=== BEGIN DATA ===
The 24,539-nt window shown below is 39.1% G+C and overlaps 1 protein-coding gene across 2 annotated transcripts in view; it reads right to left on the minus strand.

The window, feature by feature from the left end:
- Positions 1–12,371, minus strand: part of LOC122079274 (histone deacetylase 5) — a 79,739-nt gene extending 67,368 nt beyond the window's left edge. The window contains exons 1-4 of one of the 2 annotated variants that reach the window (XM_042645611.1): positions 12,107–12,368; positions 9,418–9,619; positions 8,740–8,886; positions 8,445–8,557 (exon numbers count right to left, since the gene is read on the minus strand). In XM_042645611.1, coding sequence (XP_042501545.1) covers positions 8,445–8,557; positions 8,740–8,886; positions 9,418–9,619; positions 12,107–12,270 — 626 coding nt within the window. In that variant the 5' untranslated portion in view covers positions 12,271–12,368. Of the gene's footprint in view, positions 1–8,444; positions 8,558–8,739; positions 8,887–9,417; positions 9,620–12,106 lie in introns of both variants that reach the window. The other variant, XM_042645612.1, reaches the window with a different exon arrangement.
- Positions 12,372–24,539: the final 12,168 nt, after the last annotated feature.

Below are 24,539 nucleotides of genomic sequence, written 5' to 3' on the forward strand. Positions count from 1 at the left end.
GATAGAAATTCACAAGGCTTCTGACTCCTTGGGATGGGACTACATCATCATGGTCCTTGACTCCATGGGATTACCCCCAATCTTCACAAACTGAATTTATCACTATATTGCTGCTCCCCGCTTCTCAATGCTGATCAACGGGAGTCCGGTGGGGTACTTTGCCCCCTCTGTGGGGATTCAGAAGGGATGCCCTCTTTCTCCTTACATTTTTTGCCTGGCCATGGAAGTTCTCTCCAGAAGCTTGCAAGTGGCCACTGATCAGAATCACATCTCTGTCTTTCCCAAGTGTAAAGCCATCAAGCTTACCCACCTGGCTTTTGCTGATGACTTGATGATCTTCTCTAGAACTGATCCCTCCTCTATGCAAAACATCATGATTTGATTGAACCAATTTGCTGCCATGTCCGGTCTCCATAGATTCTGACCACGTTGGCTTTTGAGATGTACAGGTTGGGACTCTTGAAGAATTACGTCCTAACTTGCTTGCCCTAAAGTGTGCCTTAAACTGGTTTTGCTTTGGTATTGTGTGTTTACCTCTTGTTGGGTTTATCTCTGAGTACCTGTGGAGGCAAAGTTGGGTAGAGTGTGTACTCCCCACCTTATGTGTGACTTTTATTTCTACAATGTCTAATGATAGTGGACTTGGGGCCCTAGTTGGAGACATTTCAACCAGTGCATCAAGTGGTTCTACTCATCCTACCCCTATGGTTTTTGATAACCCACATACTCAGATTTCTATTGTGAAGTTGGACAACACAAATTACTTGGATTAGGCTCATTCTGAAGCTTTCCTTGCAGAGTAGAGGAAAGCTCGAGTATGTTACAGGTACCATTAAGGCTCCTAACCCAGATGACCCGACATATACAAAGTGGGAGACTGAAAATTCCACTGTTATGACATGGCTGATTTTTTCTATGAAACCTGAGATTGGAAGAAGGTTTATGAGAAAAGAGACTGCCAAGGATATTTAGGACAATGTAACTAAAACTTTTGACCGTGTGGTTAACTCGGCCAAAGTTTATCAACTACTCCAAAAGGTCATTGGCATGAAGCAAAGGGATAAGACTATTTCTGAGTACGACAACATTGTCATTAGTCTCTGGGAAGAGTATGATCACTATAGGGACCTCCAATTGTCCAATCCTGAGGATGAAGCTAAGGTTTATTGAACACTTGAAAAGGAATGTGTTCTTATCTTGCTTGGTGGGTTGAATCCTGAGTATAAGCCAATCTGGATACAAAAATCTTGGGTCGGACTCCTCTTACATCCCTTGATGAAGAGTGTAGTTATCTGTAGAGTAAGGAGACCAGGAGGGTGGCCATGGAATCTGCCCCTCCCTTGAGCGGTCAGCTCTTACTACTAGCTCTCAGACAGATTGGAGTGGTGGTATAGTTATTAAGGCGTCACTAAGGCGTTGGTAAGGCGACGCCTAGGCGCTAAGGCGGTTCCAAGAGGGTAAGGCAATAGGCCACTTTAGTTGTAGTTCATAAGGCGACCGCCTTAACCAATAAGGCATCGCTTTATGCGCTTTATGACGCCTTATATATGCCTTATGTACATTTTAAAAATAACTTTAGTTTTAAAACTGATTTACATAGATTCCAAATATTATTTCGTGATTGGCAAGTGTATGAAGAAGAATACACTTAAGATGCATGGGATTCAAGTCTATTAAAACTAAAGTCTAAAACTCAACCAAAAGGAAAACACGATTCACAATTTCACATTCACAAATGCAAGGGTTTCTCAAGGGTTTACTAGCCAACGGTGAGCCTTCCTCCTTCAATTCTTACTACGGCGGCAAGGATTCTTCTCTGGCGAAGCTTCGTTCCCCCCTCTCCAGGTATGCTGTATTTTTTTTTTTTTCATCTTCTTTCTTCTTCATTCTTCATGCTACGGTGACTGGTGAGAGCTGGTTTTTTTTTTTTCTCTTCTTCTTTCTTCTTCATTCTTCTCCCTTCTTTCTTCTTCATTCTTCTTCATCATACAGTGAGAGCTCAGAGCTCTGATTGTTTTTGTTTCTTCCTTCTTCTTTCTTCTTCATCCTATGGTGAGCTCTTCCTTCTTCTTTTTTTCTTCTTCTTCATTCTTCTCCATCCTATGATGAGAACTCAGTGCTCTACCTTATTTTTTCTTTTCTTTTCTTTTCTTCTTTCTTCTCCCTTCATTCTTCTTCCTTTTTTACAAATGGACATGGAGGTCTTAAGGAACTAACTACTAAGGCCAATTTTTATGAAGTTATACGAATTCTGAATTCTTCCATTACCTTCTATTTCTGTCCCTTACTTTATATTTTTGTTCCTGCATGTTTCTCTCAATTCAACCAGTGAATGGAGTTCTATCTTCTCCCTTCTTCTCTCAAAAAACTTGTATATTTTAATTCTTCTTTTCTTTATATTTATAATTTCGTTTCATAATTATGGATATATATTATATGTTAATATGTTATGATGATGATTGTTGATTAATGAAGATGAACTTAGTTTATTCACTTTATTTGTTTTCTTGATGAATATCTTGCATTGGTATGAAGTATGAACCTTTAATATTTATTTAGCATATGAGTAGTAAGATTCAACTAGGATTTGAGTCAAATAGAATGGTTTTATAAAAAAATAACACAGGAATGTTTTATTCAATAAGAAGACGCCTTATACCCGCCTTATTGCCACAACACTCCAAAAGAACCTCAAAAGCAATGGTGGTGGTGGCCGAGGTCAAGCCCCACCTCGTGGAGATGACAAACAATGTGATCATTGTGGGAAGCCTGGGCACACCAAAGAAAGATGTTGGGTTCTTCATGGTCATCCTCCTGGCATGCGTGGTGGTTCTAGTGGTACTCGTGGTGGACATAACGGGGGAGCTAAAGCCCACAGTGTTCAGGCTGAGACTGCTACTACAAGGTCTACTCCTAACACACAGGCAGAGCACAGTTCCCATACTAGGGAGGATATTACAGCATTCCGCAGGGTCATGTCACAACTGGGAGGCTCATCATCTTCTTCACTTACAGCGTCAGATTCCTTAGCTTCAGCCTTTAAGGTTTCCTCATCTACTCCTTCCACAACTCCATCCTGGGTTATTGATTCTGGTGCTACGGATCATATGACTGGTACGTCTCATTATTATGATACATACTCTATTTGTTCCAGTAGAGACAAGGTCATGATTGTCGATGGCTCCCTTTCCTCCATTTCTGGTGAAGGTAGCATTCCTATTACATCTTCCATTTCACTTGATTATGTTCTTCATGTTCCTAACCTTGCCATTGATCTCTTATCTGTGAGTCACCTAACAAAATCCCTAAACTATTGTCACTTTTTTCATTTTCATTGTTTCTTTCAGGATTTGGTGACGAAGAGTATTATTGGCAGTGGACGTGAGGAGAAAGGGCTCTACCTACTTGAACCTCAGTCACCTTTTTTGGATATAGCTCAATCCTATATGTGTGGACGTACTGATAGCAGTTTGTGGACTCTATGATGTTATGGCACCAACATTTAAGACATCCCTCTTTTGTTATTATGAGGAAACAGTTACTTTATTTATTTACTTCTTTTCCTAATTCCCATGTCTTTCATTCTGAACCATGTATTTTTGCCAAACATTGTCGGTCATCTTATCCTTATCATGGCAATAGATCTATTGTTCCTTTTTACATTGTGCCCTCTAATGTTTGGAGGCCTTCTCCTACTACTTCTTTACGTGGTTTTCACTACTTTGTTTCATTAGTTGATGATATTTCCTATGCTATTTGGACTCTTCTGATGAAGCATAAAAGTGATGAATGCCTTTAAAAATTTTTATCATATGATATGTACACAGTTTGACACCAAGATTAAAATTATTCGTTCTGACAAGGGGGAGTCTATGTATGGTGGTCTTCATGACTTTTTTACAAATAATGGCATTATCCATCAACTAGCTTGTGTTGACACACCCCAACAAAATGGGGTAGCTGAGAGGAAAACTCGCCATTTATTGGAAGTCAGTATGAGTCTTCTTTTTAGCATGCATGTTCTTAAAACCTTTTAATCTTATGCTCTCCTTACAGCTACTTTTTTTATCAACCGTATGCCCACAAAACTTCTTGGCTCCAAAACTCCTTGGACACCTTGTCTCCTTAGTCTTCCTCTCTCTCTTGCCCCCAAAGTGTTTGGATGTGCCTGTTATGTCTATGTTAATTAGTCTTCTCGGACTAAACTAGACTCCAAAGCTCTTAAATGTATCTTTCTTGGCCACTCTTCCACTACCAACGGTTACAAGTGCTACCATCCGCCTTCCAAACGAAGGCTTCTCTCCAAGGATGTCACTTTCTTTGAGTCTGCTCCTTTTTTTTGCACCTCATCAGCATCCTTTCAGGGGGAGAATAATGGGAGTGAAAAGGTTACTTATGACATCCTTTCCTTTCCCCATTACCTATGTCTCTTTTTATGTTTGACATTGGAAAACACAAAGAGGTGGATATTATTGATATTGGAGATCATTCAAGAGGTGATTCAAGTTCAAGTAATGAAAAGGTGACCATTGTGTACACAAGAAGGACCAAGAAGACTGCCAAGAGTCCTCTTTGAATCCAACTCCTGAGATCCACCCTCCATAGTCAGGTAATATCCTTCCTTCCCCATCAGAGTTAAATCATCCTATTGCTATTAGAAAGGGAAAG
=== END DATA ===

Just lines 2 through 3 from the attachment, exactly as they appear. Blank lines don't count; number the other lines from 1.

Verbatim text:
The window, feature by feature from the left end:
- Positions 1–12,371, minus strand: part of LOC122079274 (histone deacetylase 5) — a 79,739-nt gene extending 67,368 nt beyond the window's left edge. The window contains exons 1-4 of one of the 2 annotated variants that reach the window (XM_042645611.1): positions 12,107–12,368; positions 9,418–9,619; positions 8,740–8,886; positions 8,445–8,557 (exon numbers count right to left, since the gene is read on the minus strand). In XM_042645611.1, coding sequence (XP_042501545.1) covers positions 8,445–8,557; positions 8,740–8,886; positions 9,418–9,619; positions 12,107–12,270 — 626 coding nt within the window. In that variant the 5' untranslated portion in view covers positions 12,271–12,368. Of the gene's footprint in view, positions 1–8,444; positions 8,558–8,739; positions 8,887–9,417; positions 9,620–12,106 lie in introns of both variants that reach the window. The other variant, XM_042645612.1, reaches the window with a different exon arrangement.